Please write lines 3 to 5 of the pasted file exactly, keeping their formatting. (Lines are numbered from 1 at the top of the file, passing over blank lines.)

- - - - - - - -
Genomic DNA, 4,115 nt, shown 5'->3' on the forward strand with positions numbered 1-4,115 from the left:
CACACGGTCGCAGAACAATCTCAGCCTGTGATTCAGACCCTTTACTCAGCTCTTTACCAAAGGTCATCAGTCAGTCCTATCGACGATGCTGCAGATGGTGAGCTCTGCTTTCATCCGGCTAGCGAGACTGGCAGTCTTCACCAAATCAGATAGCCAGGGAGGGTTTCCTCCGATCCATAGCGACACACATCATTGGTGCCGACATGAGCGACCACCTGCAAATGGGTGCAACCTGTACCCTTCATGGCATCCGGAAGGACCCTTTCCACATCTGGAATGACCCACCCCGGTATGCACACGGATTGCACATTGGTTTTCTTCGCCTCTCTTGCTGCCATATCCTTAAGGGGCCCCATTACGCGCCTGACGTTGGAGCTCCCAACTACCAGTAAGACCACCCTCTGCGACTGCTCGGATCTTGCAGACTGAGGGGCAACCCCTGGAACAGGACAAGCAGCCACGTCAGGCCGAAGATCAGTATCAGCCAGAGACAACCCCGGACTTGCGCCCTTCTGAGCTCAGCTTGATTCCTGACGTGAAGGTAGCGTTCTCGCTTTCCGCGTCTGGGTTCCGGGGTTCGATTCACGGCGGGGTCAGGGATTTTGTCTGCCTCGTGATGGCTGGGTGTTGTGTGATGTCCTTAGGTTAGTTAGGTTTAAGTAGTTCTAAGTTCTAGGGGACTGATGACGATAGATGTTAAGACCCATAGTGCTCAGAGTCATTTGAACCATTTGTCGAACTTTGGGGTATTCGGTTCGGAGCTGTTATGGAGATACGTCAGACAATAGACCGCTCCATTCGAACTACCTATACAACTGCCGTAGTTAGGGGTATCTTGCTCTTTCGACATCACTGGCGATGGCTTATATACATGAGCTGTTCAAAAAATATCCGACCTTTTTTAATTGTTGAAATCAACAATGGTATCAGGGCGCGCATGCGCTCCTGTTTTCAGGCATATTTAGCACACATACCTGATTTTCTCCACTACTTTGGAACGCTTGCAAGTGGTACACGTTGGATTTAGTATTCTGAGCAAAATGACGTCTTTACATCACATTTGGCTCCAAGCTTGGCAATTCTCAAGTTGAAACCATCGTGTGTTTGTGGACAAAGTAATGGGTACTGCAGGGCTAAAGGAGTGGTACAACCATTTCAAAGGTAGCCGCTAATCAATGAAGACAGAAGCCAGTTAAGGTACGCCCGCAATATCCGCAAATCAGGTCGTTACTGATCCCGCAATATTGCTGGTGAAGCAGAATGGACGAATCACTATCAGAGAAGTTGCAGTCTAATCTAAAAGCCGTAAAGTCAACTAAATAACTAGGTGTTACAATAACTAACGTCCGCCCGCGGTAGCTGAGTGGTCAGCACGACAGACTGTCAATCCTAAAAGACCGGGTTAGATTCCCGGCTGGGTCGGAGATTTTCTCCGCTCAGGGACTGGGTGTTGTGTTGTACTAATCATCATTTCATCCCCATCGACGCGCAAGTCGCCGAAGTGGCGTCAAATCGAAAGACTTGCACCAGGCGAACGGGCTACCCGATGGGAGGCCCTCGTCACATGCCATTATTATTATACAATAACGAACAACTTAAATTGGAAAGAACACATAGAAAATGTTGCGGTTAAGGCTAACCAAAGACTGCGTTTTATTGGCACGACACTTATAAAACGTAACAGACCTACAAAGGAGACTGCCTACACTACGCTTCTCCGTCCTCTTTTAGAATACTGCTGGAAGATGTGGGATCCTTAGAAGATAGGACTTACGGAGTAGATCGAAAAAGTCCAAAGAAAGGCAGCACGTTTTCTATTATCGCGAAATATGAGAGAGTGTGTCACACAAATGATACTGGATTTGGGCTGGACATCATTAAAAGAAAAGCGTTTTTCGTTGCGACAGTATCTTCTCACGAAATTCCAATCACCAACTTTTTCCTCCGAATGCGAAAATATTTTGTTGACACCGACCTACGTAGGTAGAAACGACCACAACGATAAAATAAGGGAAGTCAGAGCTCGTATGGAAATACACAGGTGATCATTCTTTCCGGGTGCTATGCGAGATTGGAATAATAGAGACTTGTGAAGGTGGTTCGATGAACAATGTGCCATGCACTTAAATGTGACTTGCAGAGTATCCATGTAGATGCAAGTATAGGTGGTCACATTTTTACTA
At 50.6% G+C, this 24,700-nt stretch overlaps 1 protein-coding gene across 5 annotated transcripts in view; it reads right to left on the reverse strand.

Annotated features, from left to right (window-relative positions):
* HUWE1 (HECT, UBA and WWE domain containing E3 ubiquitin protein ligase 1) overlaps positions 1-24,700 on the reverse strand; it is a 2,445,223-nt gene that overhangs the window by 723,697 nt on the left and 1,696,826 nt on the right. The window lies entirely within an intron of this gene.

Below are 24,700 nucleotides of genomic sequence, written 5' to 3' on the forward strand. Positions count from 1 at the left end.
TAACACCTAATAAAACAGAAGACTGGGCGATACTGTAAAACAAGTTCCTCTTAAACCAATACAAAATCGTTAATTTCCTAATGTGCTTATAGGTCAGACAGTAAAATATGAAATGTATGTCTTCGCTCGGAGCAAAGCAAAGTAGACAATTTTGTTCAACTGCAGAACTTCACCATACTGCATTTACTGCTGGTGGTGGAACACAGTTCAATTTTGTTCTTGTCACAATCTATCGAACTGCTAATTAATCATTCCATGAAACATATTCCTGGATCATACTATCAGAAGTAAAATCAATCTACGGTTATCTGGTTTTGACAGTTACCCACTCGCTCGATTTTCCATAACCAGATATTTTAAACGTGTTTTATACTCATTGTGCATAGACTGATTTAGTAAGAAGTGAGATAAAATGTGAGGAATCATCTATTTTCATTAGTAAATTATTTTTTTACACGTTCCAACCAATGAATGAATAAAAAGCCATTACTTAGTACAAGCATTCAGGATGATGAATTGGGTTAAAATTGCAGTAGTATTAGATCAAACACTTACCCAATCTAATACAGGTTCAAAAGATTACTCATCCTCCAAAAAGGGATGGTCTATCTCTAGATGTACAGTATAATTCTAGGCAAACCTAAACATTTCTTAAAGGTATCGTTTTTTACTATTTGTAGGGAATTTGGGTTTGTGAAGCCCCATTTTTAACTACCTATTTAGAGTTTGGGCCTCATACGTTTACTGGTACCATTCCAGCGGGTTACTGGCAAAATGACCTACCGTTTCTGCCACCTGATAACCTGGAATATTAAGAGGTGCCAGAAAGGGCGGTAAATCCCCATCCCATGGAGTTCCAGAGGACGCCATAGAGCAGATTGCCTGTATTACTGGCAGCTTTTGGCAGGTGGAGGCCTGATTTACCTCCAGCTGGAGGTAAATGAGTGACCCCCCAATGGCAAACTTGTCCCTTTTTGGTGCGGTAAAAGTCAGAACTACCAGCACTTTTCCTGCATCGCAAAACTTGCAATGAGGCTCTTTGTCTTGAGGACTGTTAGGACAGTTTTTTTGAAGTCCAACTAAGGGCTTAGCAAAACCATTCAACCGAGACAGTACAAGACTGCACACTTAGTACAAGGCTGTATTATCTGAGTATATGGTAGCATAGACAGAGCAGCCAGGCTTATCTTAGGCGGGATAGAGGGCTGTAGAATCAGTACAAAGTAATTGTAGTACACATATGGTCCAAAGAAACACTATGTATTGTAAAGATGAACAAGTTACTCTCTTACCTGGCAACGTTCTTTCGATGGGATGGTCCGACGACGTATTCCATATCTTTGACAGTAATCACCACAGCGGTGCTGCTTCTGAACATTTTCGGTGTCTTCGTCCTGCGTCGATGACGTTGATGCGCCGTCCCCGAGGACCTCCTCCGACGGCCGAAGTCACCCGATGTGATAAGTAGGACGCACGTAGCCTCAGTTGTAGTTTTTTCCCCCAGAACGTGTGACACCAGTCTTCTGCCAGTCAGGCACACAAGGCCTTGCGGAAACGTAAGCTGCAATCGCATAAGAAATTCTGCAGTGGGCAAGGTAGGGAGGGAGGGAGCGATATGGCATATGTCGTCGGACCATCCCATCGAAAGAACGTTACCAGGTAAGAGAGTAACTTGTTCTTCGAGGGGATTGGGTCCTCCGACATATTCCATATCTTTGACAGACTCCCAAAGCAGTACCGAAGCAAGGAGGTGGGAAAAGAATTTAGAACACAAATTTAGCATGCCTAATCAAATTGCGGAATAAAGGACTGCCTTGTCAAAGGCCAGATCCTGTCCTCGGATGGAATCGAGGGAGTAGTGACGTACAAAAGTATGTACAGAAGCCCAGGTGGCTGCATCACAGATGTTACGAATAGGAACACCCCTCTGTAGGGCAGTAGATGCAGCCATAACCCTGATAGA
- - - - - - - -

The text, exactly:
At 50.6% G+C, this 24,700-nt stretch overlaps 1 protein-coding gene across 5 annotated transcripts in view; it reads right to left on the reverse strand.

Annotated features, from left to right (window-relative positions):
* HUWE1 (HECT, UBA and WWE domain containing E3 ubiquitin protein ligase 1) overlaps positions 1-24,700 on the reverse strand; it is a 2,445,223-nt gene that overhangs the window by 723,697 nt on the left and 1,696,826 nt on the right. The window lies entirely within an intron of this gene.